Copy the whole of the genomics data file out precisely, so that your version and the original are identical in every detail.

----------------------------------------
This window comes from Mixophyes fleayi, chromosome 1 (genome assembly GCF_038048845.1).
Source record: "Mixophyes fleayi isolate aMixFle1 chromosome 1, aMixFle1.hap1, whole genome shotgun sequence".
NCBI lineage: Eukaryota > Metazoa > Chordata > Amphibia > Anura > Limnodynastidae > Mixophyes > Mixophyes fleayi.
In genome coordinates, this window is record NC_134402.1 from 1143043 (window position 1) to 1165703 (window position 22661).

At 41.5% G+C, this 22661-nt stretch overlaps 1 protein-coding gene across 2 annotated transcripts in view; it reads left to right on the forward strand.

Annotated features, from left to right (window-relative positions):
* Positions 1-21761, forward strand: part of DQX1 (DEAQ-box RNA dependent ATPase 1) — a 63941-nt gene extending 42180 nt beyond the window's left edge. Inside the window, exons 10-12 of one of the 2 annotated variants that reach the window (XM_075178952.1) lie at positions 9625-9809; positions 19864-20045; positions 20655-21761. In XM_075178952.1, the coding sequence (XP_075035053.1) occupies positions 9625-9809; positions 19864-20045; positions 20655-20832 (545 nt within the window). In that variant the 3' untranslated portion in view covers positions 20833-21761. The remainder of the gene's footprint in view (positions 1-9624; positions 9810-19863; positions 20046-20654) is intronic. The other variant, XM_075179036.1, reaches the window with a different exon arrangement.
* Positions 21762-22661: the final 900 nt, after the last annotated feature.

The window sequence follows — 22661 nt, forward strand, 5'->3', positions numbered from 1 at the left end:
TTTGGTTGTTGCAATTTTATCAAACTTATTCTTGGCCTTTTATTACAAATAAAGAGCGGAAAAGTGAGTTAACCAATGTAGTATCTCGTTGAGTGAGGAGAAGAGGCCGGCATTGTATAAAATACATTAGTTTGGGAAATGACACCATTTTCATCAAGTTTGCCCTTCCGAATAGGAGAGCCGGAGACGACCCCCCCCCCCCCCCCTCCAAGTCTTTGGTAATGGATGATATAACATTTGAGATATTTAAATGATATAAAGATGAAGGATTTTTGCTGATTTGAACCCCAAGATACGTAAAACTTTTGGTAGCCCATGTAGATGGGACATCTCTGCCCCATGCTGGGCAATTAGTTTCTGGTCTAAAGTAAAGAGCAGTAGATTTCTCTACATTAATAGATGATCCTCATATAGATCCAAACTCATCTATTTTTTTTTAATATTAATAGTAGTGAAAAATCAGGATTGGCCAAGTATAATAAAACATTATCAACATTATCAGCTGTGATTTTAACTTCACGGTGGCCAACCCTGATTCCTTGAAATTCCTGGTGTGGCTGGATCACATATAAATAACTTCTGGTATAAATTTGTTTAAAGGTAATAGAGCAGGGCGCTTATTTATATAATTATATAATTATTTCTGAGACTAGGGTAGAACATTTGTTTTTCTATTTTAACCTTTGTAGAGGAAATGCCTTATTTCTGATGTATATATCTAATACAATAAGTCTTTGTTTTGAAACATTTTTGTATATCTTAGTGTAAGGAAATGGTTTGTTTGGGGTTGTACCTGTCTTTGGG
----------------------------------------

This window comes from Mixophyes fleayi, chromosome 1 (genome assembly GCF_038048845.1).
Source record: "Mixophyes fleayi isolate aMixFle1 chromosome 1, aMixFle1.hap1, whole genome shotgun sequence".
NCBI lineage: Eukaryota > Metazoa > Chordata > Amphibia > Anura > Limnodynastidae > Mixophyes > Mixophyes fleayi.
In genome coordinates, this window is record NC_134402.1 from 1143043 (window position 1) to 1165703 (window position 22661).

At 41.5% G+C, this 22661-nt stretch overlaps 1 protein-coding gene across 2 annotated transcripts in view; it reads left to right on the forward strand.

Annotated features, from left to right (window-relative positions):
* Positions 1-21761, forward strand: part of DQX1 (DEAQ-box RNA dependent ATPase 1) — a 63941-nt gene extending 42180 nt beyond the window's left edge. Inside the window, exons 10-12 of one of the 2 annotated variants that reach the window (XM_075178952.1) lie at positions 9625-9809; positions 19864-20045; positions 20655-21761. In XM_075178952.1, the coding sequence (XP_075035053.1) occupies positions 9625-9809; positions 19864-20045; positions 20655-20832 (545 nt within the window). In that variant the 3' untranslated portion in view covers positions 20833-21761. The remainder of the gene's footprint in view (positions 1-9624; positions 9810-19863; positions 20046-20654) is intronic. The other variant, XM_075179036.1, reaches the window with a different exon arrangement.
* Positions 21762-22661: the final 900 nt, after the last annotated feature.

The window sequence follows — 22661 nt, forward strand, 5'->3', positions numbered from 1 at the left end:
TTTGGTTGTTGCAATTTTATCAAACTTATTCTTGGCCTTTTATTACAAATAAAGAGCGGAAAAGTGAGTTAACCAATGTAGTATCTCGTTGAGTGAGGAGAAGAGGCCGGCATTGTATAAAATACATTAGTTTGGGAAATGACACCATTTTCATCAAGTTTGCCCTTCCGAATAGGAGAGCCGGAGACGACCCCCCCCCCCCCCCCTCCAAGTCTTTGGTAATGGATGATATAACATTTGAGATATTTAAATGATATAAAGATGAAGGATTTTTGCTGATTTGAACCCCAAGATACGTAAAACTTTTGGTAGCCCATGTAGATGGGACATCTCTGCCCCATGCTGGGCAATTAGTTTCTGGTCTAAAGTAAAGAGCAGTAGATTTCTCTACATTAATAGATGATCCTCATATAGATCCAAACTCATCTATTTTTTTTTAATATTAATAGTAGTGAAAAATCAGGATTGGCCAAGTATAATAAAACATTATCAACATTATCAGCTGTGATTTTAACTTCACGGTGGCCAACCCTGATTCCTTGAAATTCCTGGTGTGGCTGGATCACATATAAATAACTTCTGGTATAAATTTGTTTAAAGGTAATAGAGCAGGGCGCTTATTTATATAATTATATAATTATTTCTGAGACTAGGGTAGAACATTTGTTTTTCTATTTTAACCTTTGTAGAGGAAATGCCTTATTTCTGATGTATATATCTAATACAATAAGTCTTTGTTTTGAAACATTTTTGTATATCTTAGTGTAAGGAAATGGTTTGTTTGGGGTTGTACCTGTCTTTGGG